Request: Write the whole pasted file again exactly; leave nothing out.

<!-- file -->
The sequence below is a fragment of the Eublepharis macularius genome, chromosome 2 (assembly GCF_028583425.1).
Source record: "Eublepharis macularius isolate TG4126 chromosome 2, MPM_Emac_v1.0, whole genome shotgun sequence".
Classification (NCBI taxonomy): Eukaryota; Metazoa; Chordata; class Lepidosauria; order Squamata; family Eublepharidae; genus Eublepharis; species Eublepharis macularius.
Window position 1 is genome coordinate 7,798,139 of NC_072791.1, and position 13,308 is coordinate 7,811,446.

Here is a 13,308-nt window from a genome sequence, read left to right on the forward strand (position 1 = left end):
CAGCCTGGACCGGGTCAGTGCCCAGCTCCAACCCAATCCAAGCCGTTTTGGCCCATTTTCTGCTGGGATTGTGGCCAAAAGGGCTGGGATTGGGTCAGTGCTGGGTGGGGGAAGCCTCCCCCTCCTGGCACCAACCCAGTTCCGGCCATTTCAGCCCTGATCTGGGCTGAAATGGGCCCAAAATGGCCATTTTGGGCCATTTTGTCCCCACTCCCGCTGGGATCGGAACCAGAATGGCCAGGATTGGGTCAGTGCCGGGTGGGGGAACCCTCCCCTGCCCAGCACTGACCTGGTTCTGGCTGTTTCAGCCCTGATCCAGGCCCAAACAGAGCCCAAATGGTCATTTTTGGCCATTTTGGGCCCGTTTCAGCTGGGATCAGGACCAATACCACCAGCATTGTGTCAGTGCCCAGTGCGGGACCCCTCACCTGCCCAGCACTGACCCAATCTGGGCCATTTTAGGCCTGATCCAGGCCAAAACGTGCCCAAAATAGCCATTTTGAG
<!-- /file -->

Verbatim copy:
The sequence below is a fragment of the Eublepharis macularius genome, chromosome 2 (assembly GCF_028583425.1).
Source record: "Eublepharis macularius isolate TG4126 chromosome 2, MPM_Emac_v1.0, whole genome shotgun sequence".
Classification (NCBI taxonomy): Eukaryota; Metazoa; Chordata; class Lepidosauria; order Squamata; family Eublepharidae; genus Eublepharis; species Eublepharis macularius.
Window position 1 is genome coordinate 7,798,139 of NC_072791.1, and position 13,308 is coordinate 7,811,446.

Here is a 13,308-nt window from a genome sequence, read left to right on the forward strand (position 1 = left end):
CAGCCTGGACCGGGTCAGTGCCCAGCTCCAACCCAATCCAAGCCGTTTTGGCCCATTTTCTGCTGGGATTGTGGCCAAAAGGGCTGGGATTGGGTCAGTGCTGGGTGGGGGAAGCCTCCCCCTCCTGGCACCAACCCAGTTCCGGCCATTTCAGCCCTGATCTGGGCTGAAATGGGCCCAAAATGGCCATTTTGGGCCATTTTGTCCCCACTCCCGCTGGGATCGGAACCAGAATGGCCAGGATTGGGTCAGTGCCGGGTGGGGGAACCCTCCCCTGCCCAGCACTGACCTGGTTCTGGCTGTTTCAGCCCTGATCCAGGCCCAAACAGAGCCCAAATGGTCATTTTTGGCCATTTTGGGCCCGTTTCAGCTGGGATCAGGACCAATACCACCAGCATTGTGTCAGTGCCCAGTGCGGGACCCCTCACCTGCCCAGCACTGACCCAATCTGGGCCATTTTAGGCCTGATCCAGGCCAAAACGTGCCCAAAATAGCCATTTTGAG